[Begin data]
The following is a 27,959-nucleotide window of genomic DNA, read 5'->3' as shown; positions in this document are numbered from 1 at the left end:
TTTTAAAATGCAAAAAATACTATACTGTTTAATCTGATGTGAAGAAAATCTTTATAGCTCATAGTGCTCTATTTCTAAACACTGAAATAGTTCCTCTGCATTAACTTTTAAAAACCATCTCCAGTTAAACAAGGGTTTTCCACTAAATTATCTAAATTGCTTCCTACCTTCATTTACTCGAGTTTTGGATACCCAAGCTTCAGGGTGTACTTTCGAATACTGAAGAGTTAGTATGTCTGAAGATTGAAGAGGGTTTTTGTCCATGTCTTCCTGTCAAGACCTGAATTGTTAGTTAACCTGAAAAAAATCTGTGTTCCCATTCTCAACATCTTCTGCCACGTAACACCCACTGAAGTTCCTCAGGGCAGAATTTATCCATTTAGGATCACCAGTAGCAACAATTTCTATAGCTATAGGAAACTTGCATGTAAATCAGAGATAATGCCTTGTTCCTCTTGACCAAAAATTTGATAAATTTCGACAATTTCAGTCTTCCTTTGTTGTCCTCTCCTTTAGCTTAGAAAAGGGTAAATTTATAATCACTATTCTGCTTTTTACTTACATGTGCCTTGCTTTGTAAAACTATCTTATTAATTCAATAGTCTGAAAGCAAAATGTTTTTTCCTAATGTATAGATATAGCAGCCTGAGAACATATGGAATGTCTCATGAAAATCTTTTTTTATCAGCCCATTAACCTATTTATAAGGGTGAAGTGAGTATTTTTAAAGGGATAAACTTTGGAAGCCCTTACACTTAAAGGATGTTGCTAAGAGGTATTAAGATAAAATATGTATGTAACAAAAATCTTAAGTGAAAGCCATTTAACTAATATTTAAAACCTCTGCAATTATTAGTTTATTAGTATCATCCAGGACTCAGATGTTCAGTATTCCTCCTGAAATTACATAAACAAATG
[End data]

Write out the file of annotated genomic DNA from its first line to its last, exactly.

The following is a 27,959-nucleotide window of genomic DNA, read 5'->3' as shown; positions in this document are numbered from 1 at the left end:
TTTTAAAATGCAAAAAATACTATACTGTTTAATCTGATGTGAAGAAAATCTTTATAGCTCATAGTGCTCTATTTCTAAACACTGAAATAGTTCCTCTGCATTAACTTTTAAAAACCATCTCCAGTTAAACAAGGGTTTTCCACTAAATTATCTAAATTGCTTCCTACCTTCATTTACTCGAGTTTTGGATACCCAAGCTTCAGGGTGTACTTTCGAATACTGAAGAGTTAGTATGTCTGAAGATTGAAGAGGGTTTTTGTCCATGTCTTCCTGTCAAGACCTGAATTGTTAGTTAACCTGAAAAAAATCTGTGTTCCCATTCTCAACATCTTCTGCCACGTAACACCCACTGAAGTTCCTCAGGGCAGAATTTATCCATTTAGGATCACCAGTAGCAACAATTTCTATAGCTATAGGAAACTTGCATGTAAATCAGAGATAATGCCTTGTTCCTCTTGACCAAAAATTTGATAAATTTCGACAATTTCAGTCTTCCTTTGTTGTCCTCTCCTTTAGCTTAGAAAAGGGTAAATTTATAATCACTATTCTGCTTTTTACTTACATGTGCCTTGCTTTGTAAAACTATCTTATTAATTCAATAGTCTGAAAGCAAAATGTTTTTTCCTAATGTATAGATATAGCAGCCTGAGAACATATGGAATGTCTCATGAAAATCTTTTTTTATCAGCCCATTAACCTATTTATAAGGGTGAAGTGAGTATTTTTAAAGGGATAAACTTTGGAAGCCCTTACACTTAAAGGATGTTGCTAAGAGGTATTAAGATAAAATATGTATGTAACAAAAATCTTAAGTGAAAGCCATTTAACTAATATTTAAAACCTCTGCAATTATTAGTTTATTAGTATCATCCAGGACTCAGATGTTCAGTATTCCTCCTGAAATTACATAAACAAATG